His death led to one of the largest waves of anti-racism protests in the country. According to the
protestors, the various reforms put in place to counter excessive use of police force had not
worked for the black community and therefore the protestors wanted to defund the police force.
Further, the rate of police shooting civilians across the country has been on the rise. For instance,
in 2019, more than 900 civilians were shot dead by the police (Estime & Williams, 2021).
A year later, some other 1,004 civilians were shot dead by the law enforcement team. In
the two years, the rate of fatal police shootings among people of color was far much higher than
that of the whites. A previous study on racial disparity in America revealed that one in three
African Americans picked at random will be imprisoned in their lifetime. This represents about
33% of the population. In other words, 33% of black males will or have already been imprisoned
in their lifetime (Fletcher, 2017).
However, the rate was significantly low for other races. For instance, only 16% of
Latinos had a probability of being arrested and imprisoned in their lifetime. Surprisingly, the rate
was extremely low for the white population in that only one in seventeen white males picked at
random had a probability of being arrested and imprisoned altogether. This study reveals a
disparity in the law enforcement process where most of the police have been targeting the black
community. Preliminary studies had revealed that, on American roads and highways, police are
more likely to stop a black driver than a white (Ogungbure, 2018). Further, in the peace
restoration process, the police are likely to pull the trigger on black protestors than their white
counterparts.
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Explain whether you will be comparing one country’s past and present reaction OR two
countries’ different reactions to the same challenge.
In this paper, I will compare America’s past and present reaction to racism. This is
because different people were at the helm of leadership and therefore they applied different
strategies to counter racial injustice in the country.
Identify and describe the nature and extent of the problem or crisis, and how international
organizations, international law, and international norms/values have impacted or been
impacted by the problem.
The country has seen a massive revolution of legislations that aim to protect minorities
and marginalized groups. In the 1940s, the country had started a demographic and economic
change towards equality. In other words, the racial attitudes in the white population changed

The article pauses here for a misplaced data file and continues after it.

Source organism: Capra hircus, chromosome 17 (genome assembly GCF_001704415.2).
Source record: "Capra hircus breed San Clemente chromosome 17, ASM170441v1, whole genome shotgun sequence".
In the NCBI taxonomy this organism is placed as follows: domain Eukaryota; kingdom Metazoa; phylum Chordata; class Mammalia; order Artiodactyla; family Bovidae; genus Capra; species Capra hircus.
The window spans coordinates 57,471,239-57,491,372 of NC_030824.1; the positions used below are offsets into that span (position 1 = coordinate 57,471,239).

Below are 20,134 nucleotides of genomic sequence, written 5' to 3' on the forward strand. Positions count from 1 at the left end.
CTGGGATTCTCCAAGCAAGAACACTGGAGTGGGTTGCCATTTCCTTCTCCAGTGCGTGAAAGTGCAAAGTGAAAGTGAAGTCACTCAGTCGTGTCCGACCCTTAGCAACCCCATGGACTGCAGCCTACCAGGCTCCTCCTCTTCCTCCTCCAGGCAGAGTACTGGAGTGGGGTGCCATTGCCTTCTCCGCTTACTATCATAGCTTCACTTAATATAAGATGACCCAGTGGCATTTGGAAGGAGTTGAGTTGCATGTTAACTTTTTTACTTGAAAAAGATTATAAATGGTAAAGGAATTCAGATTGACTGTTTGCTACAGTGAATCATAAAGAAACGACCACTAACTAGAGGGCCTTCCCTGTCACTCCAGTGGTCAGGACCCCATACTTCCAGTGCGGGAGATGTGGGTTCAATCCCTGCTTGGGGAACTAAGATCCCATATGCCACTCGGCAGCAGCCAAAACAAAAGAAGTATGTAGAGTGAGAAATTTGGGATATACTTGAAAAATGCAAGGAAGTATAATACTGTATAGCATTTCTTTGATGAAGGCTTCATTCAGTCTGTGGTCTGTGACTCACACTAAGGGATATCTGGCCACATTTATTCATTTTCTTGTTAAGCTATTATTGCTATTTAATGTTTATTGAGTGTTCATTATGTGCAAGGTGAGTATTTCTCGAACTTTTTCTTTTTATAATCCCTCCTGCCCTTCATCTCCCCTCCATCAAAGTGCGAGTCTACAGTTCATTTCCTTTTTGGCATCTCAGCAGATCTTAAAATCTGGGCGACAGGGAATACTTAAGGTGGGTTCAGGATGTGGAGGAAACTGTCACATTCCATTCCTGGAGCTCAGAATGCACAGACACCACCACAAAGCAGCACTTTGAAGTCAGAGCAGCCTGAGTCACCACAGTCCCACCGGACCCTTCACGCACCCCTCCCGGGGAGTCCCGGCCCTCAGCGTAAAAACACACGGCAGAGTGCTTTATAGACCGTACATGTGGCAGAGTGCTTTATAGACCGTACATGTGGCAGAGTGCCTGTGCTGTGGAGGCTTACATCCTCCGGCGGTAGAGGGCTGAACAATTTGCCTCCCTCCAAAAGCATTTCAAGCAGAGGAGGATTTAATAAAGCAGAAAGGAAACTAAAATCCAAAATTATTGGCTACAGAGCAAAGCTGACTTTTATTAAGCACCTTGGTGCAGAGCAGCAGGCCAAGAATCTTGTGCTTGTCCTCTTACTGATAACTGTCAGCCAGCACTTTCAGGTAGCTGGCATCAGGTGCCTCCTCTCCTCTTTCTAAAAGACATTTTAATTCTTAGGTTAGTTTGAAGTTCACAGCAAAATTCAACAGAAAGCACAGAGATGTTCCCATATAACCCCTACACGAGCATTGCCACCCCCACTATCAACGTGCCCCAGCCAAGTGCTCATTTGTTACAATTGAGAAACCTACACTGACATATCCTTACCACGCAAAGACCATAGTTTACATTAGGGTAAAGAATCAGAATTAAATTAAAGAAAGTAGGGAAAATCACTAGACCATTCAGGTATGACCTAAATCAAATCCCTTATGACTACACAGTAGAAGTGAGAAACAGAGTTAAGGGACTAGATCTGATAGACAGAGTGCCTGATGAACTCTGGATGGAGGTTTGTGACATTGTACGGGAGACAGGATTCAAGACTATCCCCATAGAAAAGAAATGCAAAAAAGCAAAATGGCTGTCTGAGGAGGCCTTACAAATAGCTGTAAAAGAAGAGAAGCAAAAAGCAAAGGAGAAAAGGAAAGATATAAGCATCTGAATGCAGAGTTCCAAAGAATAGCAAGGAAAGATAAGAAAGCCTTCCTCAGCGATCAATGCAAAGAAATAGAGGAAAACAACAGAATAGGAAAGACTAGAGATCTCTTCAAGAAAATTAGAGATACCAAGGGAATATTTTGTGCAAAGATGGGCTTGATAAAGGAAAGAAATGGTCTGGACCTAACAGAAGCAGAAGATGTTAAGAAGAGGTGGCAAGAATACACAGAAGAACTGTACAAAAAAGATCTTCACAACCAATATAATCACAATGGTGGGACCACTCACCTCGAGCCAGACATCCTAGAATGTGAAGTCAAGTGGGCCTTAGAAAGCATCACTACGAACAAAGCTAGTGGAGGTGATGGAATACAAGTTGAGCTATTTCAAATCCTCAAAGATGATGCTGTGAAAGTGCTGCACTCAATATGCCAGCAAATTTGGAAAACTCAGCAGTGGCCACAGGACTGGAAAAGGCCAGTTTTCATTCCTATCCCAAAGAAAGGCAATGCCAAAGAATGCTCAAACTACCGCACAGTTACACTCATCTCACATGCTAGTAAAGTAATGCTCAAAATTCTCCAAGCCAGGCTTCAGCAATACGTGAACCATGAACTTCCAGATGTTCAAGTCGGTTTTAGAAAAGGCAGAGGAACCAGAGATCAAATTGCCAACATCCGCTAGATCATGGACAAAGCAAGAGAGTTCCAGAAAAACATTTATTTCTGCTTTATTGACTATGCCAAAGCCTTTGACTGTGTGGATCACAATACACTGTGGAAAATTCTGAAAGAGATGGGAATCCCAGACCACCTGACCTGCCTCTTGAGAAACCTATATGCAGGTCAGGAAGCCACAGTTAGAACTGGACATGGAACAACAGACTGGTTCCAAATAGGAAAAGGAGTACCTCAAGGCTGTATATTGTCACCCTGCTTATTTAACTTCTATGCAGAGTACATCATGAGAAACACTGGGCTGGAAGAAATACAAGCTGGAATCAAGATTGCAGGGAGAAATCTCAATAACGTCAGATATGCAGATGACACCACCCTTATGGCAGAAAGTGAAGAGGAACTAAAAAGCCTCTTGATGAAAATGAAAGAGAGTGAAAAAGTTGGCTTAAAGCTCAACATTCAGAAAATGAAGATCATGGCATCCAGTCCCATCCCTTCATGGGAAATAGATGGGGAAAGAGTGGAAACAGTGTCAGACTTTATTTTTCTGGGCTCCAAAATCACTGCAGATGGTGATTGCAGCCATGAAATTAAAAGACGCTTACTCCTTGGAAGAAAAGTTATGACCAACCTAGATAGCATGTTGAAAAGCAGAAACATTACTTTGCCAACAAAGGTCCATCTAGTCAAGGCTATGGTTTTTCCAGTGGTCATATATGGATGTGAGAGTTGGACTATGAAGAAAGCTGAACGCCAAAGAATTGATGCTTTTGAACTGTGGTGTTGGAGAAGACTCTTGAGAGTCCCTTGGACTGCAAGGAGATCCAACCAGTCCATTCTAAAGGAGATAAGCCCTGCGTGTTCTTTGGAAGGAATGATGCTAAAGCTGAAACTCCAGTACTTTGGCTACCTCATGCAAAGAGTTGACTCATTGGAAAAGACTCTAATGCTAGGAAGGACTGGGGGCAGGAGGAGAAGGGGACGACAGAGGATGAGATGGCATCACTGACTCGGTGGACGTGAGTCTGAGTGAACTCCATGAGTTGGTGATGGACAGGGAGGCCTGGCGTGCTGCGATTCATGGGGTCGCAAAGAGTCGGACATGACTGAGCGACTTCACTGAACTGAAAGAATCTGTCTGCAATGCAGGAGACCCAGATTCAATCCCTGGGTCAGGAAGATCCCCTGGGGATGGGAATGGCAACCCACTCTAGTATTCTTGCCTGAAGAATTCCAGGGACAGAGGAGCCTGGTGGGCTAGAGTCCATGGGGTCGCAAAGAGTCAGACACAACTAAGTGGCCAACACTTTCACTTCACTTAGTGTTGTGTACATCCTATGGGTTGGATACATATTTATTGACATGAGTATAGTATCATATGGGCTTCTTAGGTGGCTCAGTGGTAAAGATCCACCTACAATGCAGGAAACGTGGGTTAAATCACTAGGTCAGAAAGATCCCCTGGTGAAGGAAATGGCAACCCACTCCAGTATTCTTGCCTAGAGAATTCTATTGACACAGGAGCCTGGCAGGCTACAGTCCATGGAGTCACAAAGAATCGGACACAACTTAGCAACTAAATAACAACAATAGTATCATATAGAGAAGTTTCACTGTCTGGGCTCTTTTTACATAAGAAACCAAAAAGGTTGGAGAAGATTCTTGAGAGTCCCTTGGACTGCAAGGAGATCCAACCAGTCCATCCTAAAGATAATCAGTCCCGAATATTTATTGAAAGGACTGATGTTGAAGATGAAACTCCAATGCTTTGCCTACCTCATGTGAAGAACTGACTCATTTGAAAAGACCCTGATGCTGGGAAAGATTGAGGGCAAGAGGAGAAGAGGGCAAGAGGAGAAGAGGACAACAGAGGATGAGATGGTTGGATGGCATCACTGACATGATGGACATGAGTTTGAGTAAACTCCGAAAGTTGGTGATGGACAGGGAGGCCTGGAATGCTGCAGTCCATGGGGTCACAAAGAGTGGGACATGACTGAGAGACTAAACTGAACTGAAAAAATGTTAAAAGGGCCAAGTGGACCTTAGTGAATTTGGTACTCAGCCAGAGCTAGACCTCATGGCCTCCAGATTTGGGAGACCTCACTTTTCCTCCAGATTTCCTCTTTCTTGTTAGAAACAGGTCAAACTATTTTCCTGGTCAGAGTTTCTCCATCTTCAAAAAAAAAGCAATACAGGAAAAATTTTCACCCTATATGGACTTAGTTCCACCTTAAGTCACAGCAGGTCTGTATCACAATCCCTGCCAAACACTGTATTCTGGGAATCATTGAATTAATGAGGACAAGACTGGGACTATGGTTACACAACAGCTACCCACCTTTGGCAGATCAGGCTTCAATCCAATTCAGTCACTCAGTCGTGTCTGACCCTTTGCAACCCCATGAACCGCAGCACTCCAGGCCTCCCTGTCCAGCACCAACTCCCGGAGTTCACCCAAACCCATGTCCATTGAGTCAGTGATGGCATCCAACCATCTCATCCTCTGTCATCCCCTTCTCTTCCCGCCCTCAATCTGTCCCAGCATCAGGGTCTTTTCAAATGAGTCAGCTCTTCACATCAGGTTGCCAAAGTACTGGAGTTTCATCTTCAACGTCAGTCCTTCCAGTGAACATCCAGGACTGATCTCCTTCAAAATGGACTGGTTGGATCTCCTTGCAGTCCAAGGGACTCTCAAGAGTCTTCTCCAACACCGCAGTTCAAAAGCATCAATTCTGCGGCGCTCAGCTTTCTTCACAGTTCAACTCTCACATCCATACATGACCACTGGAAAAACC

significantly, and therefore most of them started to acknowledge that black people are ordinary
beings and thus they need to be treated fairly like any other person (Fletcher, 2017).
A new deal of legislation has been signed that sets the minimum wages and hours for the
people working in both formal and informal settings. Further, around that time, the industrial
revolution was at its best and therefore machines were introduced to help in performing various
tasks in the factories and agricultural plantations. Further, American cotton faced stiff
completion from other countries across Europe and therefore the demand for casual laborers in
cotton farms reduced significantly. Additionally, following world war two in 1945, there was a
shortage of workers in the northern factories and industries which led to an increase in wages
such that by 1953, the average wages of the black workers had almost doubled that of the whites
in the southern states. By the 1960s, only less than 15% of black workers were in the cotton
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farms owned by the whites. More than 20% of the population had white-collar jobs including
holding key managerial positions in various industries.
By the 1990s, the wage gaps had been reduced significantly such that some of the black
workers took home about 70 or 80% of what an average white person earned. In terms of poverty
levels, African Americans have made significant strides towards owning property and improving
their quality of life. For instance, in the 1990s, only 30% of the community lived below the
poverty lines according to a report by then president Bill Clinton. The rate has since then reduced
to about 9.9% in 2019 (Estime & Williams, 2021). Finally, the rate of police brutality against
people of color has also reduced over the years. With more police reforms being put in place to
counter the excessive use of force, blacks are now enjoying their rights, although not in their
entirety, like any other citizen of this country.
Some of the measures taken to reform the police force include; police being trained how
to address racial biases, increased accountability for police service’s actions, police have been